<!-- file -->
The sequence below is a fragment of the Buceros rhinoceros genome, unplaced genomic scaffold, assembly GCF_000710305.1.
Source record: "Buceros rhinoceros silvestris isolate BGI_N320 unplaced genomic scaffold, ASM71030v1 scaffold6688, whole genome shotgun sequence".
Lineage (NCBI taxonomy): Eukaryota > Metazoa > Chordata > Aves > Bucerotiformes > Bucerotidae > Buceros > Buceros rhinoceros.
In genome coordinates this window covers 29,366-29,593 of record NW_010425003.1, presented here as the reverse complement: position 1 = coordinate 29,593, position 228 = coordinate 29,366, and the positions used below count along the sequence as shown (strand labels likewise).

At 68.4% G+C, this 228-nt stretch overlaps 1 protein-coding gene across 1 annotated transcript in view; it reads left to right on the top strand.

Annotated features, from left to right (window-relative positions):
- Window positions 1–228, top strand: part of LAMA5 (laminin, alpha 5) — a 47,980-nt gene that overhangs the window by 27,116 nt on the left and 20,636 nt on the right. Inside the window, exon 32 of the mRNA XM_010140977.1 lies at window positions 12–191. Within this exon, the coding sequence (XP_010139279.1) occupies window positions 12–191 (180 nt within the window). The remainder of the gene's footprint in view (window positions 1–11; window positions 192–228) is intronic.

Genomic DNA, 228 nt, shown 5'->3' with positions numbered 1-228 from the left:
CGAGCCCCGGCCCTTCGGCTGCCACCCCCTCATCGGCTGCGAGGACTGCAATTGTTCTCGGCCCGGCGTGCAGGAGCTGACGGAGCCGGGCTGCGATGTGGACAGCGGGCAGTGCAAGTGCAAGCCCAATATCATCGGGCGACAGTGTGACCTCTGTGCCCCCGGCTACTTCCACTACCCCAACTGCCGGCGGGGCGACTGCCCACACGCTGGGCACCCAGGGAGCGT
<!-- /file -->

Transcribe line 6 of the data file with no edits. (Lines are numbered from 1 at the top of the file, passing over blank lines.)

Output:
Annotated features, from left to right (window-relative positions):